Over the last few weeks, there have been a number of articles and discussions about the impact of the new rules for qualifying for mortgages, commonly referred to as the stress test. Some commentators, myself included, have indicated that with the already cooling housing market and mortgage rates up 75 basis points, it may be time to have a discussion as to whether the test needs to be adjusted.
The test, which came into effect in 2018, was intended to protect consumers by limiting the amount of money they could borrow for a new home. It means that all home purchasers must qualify under the Bank of Canada Benchmark five-year rate (5.34 per cent) or the rate offered by the lender plus 200 basis points (two per cent). As a net impact, an average Canadian looking to purchase a home with a 20 per cent down payment will see approximately a 20 per cent decline in how much they are approved to borrow.
What does this mean for consumers? First and foremost, people who would have previously been able to afford their preferred home are not able to do so. In fact, last summer, a study by Mortgage Professionals Canada concluded that 18 per cent of buyers could not pass the stress test despite being able to afford their preferred home.
This has two potential impacts. Some prospective buyers remain renters for a longer time period, contributing to higher rents and lower vacancy rates across the region. There is market evidence for this – in 2018, single-family homes had the lowest annual sales in the last 20 years. Although part of the reason for this decline is the normal market cycle, there can be no doubt that the stress test artificially dampened demand.
Other prospective buyers adjust their expectations and purchase a condo they can qualify for instead of the house they really want. That has its own impact on the housing market – witness the continued performance of the condo market in 2018, as condominiums increasingly fulfill the role that was in the past performed by the traditional suburban starter home.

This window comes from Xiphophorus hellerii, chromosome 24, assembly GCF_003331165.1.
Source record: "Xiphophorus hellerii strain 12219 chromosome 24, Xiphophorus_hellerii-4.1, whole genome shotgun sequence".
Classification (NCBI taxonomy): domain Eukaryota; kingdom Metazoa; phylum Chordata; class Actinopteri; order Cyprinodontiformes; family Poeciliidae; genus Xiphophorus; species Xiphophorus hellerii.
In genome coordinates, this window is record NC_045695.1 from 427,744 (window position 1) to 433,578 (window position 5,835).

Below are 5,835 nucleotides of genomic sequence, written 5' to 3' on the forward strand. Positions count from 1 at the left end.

Another key impact is that the stress test prevents people from entering the property ladder and generating equity in their own home. All debt is not created equal and borrowing money to purchase a home is vastly different from racking up consumer debt to purchase consumables. Wealth creation through property ownership has a proven track record in Canada.
Artificially limiting individuals’ ability to acquire property, and in fact eroding existing homeowners’ wealth by rapidly cooling key property markets, should be as much of a policy concern for governments and regulators, as protecting consumers from levels of interest rates that may never come. Additionally, we should not forget that first-time entrants on the property ladder are often young, at a period of their lives where they are progressing in their careers and experiencing salary growth, with many working years ahead of them.
Do we need to protect consumers? The answer is and will continue to be yes. Has the stress test worked? The answer is yes, but maybe it has overshot its target. Conditions have changed and now is the time to have a discussion on the test and its impact before more long-lasting damage is inflicted and the economy starts to suffer.
The Canadian Home Builders’ Association has put forward two recommendations that we believe Ottawa should implement as part of this spring’s budget: Reintroducing 30-year amortization periods for first-time buyers and adjusting the stress test now that interest rates have risen.